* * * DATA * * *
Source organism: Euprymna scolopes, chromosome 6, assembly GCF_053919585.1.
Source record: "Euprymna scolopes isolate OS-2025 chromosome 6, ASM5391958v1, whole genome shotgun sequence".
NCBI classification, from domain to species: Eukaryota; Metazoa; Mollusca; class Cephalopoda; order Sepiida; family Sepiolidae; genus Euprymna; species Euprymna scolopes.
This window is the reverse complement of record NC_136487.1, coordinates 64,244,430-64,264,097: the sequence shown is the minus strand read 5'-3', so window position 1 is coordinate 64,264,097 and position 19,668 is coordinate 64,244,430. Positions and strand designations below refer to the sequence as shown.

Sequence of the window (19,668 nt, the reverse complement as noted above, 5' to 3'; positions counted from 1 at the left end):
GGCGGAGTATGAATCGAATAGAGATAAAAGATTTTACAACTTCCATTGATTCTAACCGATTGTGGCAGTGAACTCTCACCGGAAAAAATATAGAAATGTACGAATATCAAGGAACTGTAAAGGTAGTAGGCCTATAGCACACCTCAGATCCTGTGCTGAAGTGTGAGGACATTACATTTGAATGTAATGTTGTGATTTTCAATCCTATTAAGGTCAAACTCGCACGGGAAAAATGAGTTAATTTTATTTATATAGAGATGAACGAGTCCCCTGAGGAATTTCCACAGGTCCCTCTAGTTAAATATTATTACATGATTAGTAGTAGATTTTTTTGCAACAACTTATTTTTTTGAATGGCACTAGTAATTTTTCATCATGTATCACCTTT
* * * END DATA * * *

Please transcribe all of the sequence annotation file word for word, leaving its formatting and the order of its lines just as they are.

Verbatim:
Source organism: Euprymna scolopes, chromosome 6, assembly GCF_053919585.1.
Source record: "Euprymna scolopes isolate OS-2025 chromosome 6, ASM5391958v1, whole genome shotgun sequence".
NCBI classification, from domain to species: Eukaryota; Metazoa; Mollusca; class Cephalopoda; order Sepiida; family Sepiolidae; genus Euprymna; species Euprymna scolopes.
This window is the reverse complement of record NC_136487.1, coordinates 64,244,430-64,264,097: the sequence shown is the minus strand read 5'-3', so window position 1 is coordinate 64,264,097 and position 19,668 is coordinate 64,244,430. Positions and strand designations below refer to the sequence as shown.

Sequence of the window (19,668 nt, the reverse complement as noted above, 5' to 3'; positions counted from 1 at the left end):
GGCGGAGTATGAATCGAATAGAGATAAAAGATTTTACAACTTCCATTGATTCTAACCGATTGTGGCAGTGAACTCTCACCGGAAAAAATATAGAAATGTACGAATATCAAGGAACTGTAAAGGTAGTAGGCCTATAGCACACCTCAGATCCTGTGCTGAAGTGTGAGGACATTACATTTGAATGTAATGTTGTGATTTTCAATCCTATTAAGGTCAAACTCGCACGGGAAAAATGAGTTAATTTTATTTATATAGAGATGAACGAGTCCCCTGAGGAATTTCCACAGGTCCCTCTAGTTAAATATTATTACATGATTAGTAGTAGATTTTTTTGCAACAACTTATTTTTTTGAATGGCACTAGTAATTTTTCATCATGTATCACCTTT